... slight, the rumors about it have been many. [Forster (iii. 1-11) contains Seckendorf's Narrative, as sent to Vienna; Preuss (iv. 470), a Prussian RELATIO EX ACTIS: these are the only two ORIGINAL pieces which I have seen; Excerpts of others (correct doubtlees, but not in a very distinct condition) occur in Ranke, i. 294-340.] After painful sifting through mountains of dust and ashes for a poor cinder of a fact here and there, our duty is, to tell the English reader one good time, what certainties, ...
— History of Friedrich II of Prussia V 7 • Thomas Carlyle

... entertain a party of friends at a private luncheon on the sixteenth, at Sherry's. The common run of conventional, perfunctory notices of the doings of society, which she could scarcely refrain from scanning each day, had given her a distinct idea of the gorgeousness and luxury of this wonderful temple of gastronomy. Now, at last, she was really in it. She had come up the imposing steps, guarded by the large and portly doorman. She had seen the lobby, guarded by another large ...
— Sister Carrie • Theodore Dreiser

... thought there ought to be more sociability between the different religious bodies; it would be better for the cause. There was nothing narrow, she said, about her, nor yet about Captain Sand. And then, with the distinct intimation that that would do, that she had gone far enough, she crossed her hands in her lap and waited. It became her to have it understood that this visit need have no further object than an exchange of amiabilities; but there might be another, and Mrs. Sand's folded ...
— The Path of a Star • Mrs. Everard Cotes (AKA Sara Jeannette Duncan)

... published by Steele, of the Minories, London, and found it, in general, very correct; it would be more so, were not the Mewstone laid down at too great a distance from the land, and one object made of the Eddystone and Swilly, when, in fact, they are distinct. Between the two last is an entire bed of impassable rocks, many of them above water. The latitude of the Eddystone is 43 deg 53 1/2 min, longitude 147 deg 9 min; that of Swilly 43 deg 54 min south, longitude 147 deg 3 min east ...
— A Narrative of the Expedition to Botany Bay • Watkin Tench

... said. 'She whispered the last words she spoke, but they were quite distinct. Then she drew three or four deep breaths, and all at once I saw that she was dead, and I called the doctor from ...
— The Primadonna • F. Marion Crawford

... this model. Although coming under the control of the Will, yet in its own proper character it operates blindly, or without purpose; neither courting pleasure, nor chasing pain. In like manner, Sympathy, in its most characteristic form, proceeds without any distinct ...
— Practical Essays • Alexander Bain

... art who passest by Know that my father was gentle, And my mother was violent, While I was born the whole of such hostile halves, Not intermixed and fused, But each distinct, feebly soldered together. Some of you saw me as gentle, Some as violent, Some as both. But neither half of me wrought my ruin. It was the falling asunder of halves, Never a part of each other, That ...
— Spoon River Anthology • Edgar Lee Masters

... invariable or ascertainable sequence, and where the result could only be foreknown by some omen or prophecy, or other special inspired communication from themselves. Each of these classes was essentially distinct, and required to be looked at and dealt with in a manner radically incompatible with the other. Physics and astronomy, in the opinion of Socrates, belonged to the divine class of phenomena in which human research was insane, fruitless, ...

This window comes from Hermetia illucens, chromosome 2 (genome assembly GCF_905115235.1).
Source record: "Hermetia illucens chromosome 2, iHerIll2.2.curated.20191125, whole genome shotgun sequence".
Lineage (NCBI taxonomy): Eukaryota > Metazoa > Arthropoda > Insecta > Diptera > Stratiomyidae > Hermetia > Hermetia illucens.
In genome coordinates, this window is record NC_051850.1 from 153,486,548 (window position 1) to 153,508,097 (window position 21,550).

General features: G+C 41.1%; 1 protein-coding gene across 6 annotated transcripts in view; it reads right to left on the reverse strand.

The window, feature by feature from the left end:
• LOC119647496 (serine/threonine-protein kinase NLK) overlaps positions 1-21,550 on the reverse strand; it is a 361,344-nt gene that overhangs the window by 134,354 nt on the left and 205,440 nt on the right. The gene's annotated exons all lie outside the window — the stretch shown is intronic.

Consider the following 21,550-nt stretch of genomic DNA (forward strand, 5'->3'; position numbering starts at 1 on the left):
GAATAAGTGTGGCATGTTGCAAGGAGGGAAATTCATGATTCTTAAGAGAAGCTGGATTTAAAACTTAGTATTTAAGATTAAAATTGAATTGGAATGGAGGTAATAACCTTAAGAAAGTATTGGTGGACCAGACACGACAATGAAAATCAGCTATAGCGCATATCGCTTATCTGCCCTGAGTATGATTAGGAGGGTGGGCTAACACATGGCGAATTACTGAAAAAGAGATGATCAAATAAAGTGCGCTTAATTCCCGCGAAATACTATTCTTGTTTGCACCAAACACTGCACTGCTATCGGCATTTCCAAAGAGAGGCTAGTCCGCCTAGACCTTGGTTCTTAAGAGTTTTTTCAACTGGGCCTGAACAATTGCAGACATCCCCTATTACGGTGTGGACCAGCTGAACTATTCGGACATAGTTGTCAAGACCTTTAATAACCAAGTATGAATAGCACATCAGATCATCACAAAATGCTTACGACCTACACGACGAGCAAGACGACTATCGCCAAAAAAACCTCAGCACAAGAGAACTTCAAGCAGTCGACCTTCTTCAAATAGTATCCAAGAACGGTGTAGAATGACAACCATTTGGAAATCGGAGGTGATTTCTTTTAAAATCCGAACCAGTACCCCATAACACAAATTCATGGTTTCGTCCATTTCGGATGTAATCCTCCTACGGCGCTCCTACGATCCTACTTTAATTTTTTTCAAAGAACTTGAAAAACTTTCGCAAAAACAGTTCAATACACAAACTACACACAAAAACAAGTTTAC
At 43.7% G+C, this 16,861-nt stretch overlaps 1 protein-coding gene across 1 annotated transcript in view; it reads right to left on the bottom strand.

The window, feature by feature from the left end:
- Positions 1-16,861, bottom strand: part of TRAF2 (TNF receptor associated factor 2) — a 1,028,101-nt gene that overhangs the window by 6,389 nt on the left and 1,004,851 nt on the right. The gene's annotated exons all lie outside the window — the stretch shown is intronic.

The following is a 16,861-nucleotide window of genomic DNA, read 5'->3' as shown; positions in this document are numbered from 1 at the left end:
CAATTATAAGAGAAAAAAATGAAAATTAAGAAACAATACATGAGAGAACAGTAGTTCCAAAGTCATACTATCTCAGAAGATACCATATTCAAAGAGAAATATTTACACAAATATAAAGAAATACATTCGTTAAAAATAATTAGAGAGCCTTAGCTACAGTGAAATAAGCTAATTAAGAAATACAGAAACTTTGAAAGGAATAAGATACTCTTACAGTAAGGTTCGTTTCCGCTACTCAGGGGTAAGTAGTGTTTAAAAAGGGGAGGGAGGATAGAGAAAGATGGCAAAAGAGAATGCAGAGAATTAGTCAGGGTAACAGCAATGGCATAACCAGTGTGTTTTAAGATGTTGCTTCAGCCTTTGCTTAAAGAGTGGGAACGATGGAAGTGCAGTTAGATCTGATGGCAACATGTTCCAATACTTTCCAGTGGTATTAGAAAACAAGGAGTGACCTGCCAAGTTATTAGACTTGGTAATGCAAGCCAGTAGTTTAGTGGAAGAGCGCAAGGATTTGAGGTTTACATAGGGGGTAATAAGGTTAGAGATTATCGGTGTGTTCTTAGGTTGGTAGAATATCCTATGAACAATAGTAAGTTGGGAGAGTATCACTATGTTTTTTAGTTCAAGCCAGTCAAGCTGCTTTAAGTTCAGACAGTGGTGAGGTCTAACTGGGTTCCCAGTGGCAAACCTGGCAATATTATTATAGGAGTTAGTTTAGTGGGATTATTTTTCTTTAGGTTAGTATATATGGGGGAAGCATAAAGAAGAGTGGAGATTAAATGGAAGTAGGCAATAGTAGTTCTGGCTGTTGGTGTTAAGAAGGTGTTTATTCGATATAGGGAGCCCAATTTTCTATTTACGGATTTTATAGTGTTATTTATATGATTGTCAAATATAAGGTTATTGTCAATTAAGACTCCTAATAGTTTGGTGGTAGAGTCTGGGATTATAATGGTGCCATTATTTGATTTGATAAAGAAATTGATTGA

— Fathers of Biology • Charles McRae

... must be observed, regards only the general conditions of action in the children of God, in consequence of which it is foretold of them by Christ that they will say at the Judgment, "When saw we thee?" It does not refer to the distinct cases in which virtue consists in faith given to command, appearing to foolish human judgment inconsistent with the Moral Law, as in the sacrifice of Isaac; nor to those in which any directly-given command requires nothing more of virtue ...
— The Ethics of the Dust • John Ruskin

... the superintendent, "our rules never to force religion on any of our customers, our object being to attract by all the legitimate means in our power. We have our Bible-classes, prayer-meetings, temperance soirees, and the like, distinct—as at Portsmouth—from the other advantages of the Institute; and are quite content if some, who come at first from mere curiosity or for the enjoyment of temporal good things, should afterwards continue to come from higher and spiritual motives. But if our military ...
— Blue Lights - Hot Work in the Soudan • R.M. Ballantyne

... sister, Sarah, at Dereham (1817), and on that of her brother, Samuel, at Salthouse near Holt (1864).—3. Castle of De Burgh: A fanciful Borrovian epithet applied to Norwich Castle. Nor did the exiles build the Church of St. Mary-the-Less, in Queen Street, Norwich; it was a distinct parish church long before Elizabeth's reign, and in her time the parish was consolidated with the neighbouring one of St. George's, Tombland, while the church became municipal property. But the French exiles of the Edict of 1685 did worship ...
— Lavengro - The Scholar, The Gypsy, The Priest • George Borrow